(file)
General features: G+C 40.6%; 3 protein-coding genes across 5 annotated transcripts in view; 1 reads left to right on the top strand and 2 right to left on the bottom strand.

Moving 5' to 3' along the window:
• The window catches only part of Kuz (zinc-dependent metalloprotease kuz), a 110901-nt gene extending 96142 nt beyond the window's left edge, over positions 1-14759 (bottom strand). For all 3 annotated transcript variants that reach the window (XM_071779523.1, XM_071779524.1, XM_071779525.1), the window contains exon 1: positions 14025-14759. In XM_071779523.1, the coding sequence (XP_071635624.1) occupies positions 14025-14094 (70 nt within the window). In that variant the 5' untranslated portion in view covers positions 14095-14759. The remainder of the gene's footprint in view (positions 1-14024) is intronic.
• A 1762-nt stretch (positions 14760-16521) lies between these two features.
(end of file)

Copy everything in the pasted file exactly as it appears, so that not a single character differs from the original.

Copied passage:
General features: G+C 40.6%; 3 protein-coding genes across 5 annotated transcripts in view; 1 reads left to right on the top strand and 2 right to left on the bottom strand.

Moving 5' to 3' along the window:
• The window catches only part of Kuz (zinc-dependent metalloprotease kuz), a 110901-nt gene extending 96142 nt beyond the window's left edge, over positions 1-14759 (bottom strand). For all 3 annotated transcript variants that reach the window (XM_071779523.1, XM_071779524.1, XM_071779525.1), the window contains exon 1: positions 14025-14759. In XM_071779523.1, the coding sequence (XP_071635624.1) occupies positions 14025-14094 (70 nt within the window). In that variant the 5' untranslated portion in view covers positions 14095-14759. The remainder of the gene's footprint in view (positions 1-14024) is intronic.
• A 1762-nt stretch (positions 14760-16521) lies between these two features.